Set in a world decimated by climate change, where Indigenous peoples are the only ones still able to dream. Our protagonists are hunted by white settlers who would re-enact extractive and predatory genocidal tendencies to obtain the indigenous bone marrow that will allow them to dream again. But the resistance and resilience of Frenchie and his family (both de-facto and real), and the raised possibility of ally-ship moving forward, offer hope on the roads towards healing.
Brown Girl in the Ring, by Nalo Hopkinson
In post-economic-collapse Toronto, the young and pregnant Ti-Jeanne lives in The Burn, a disenfranchised zone where she has been all but abandoned by governmental systems. Another resource-extractive narrative plays out when the Premier of the province needs a heart transplant, and for political reasons, wants a human one. Ti-Jeanne’s boyfriend, Tony, is involuntarily hired to acquire one—but it would involve killing a fellow resident of the Burn. Tony may be an addict, but he is not a mercenary, and he is resourceful: he turns to Ti-Jeanne’s grandmother Mami for help, and she uses her powers as a Vodou priestess on the to-be-transplanted organ to effect a literal change of heart in its exploitative, power-hungry recipient.
Something of an odyssey through post-apocalyptic life years after a deadly pandemic, interwoven with the turning points that brought it all crashing down. In the troop of Shakespearean thespians, everyone has gone through trauma and profound loss, but they keep going down the road, struggling to create hope through temporary alternate realities (like their plays) and to find ways to cope with their new normal.
Moore portrays a family dealing with aftermath of the father’s death in an oil rig disaster, unflinchingly dissecting their grief in a world where it feels like the worst thing possible has already happened.
Miriam Toews’s depiction of multi-generational mental illness, and the havoc it wreaks on the surrounding family, flays me alive and leaves me laugh-crying. The family that binds us will also tears us apart, and we will need humour to survive it.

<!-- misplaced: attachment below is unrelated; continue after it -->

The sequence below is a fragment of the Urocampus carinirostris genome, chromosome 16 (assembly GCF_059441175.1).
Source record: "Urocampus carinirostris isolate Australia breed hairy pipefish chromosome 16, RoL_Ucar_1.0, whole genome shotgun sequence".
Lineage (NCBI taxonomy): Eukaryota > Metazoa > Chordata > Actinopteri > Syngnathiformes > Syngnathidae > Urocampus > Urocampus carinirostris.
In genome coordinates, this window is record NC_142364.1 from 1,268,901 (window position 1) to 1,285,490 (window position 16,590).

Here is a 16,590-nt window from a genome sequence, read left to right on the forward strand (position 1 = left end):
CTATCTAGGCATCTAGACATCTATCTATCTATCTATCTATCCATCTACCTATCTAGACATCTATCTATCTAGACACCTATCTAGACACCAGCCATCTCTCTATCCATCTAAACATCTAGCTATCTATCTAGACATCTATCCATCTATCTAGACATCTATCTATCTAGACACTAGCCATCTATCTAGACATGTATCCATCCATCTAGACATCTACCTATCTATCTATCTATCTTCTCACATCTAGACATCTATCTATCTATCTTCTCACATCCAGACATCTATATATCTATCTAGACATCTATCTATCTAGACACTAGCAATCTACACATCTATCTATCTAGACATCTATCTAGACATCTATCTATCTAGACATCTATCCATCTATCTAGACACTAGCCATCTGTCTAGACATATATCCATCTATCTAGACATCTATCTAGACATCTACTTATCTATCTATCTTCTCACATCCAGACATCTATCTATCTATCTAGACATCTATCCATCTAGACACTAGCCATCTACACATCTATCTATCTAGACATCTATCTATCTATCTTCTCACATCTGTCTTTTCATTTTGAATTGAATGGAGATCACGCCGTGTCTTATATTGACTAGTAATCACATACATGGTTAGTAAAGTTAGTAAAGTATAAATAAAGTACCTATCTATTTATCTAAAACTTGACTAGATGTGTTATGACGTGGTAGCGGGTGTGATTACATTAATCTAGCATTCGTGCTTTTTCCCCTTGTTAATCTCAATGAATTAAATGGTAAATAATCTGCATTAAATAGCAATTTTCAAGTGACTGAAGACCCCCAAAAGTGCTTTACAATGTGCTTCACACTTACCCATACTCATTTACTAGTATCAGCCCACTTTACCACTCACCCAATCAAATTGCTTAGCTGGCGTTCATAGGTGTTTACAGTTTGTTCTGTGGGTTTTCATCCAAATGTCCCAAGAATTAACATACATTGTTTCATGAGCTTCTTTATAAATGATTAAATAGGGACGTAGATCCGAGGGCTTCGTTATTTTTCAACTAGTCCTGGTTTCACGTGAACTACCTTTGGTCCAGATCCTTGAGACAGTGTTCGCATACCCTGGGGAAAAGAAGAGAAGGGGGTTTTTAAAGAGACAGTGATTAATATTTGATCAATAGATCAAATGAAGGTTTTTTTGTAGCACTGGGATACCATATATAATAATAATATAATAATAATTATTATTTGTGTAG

This novel is set in the shadow of 9/11, in which Cayce’s father disappeared. As Cayce, a “cool-hunter,” works to unearth the origins of what we might now call a viral meme, her almost anaphylactic sensitivity to brands and logos speaks to a wider cultural loss of a time before the corporatization of culture. We become hyper-aware of the surfaces that have come to replaced substance, with 9/11 the symbolic moment of rupture between Before and After.
Rice’s novel focuses on an Anishinaabe community on Northern Ontario. Some unspecified terrible thing happens, somewhere far outside of their community, and leaves them cut off with dwindling resources, echoing the deep history of indigenous peoples being hung out to dry by white settlers. But their community is strong, and they adapt—the real trouble emerging in the form of a few surviving white settlers who move in and threaten the balance they have achieved. Another great dystopian read about trauma and resilience.
Shared trauma has driven them a world apart; they will need to find each other again to begin to heal
Nightmares still haunt Chloe thirteen years after a fatal tragedy led to the disintegration of her family. Her mother, Jules, has a busy tech career, a long history of chronic pain—and little time for Chloe. After Chloe drops out of university to travel for a year, Jules’s OxyContin dependency quickly worsens. Aftershock follows their parallel journeys: Jules struggles to regain control of her life, while Chloe, after a rocky visit with her estranged father in New Zealand, resolves to go off the map and spend some time alone, travelling. When Jules suddenly can’t find her daughter, the feeling is all too familiar. Mother and daughter will need to address old secrets and the emotional impact they have wrought before they can reconcile with each other, and, finally, with themselves.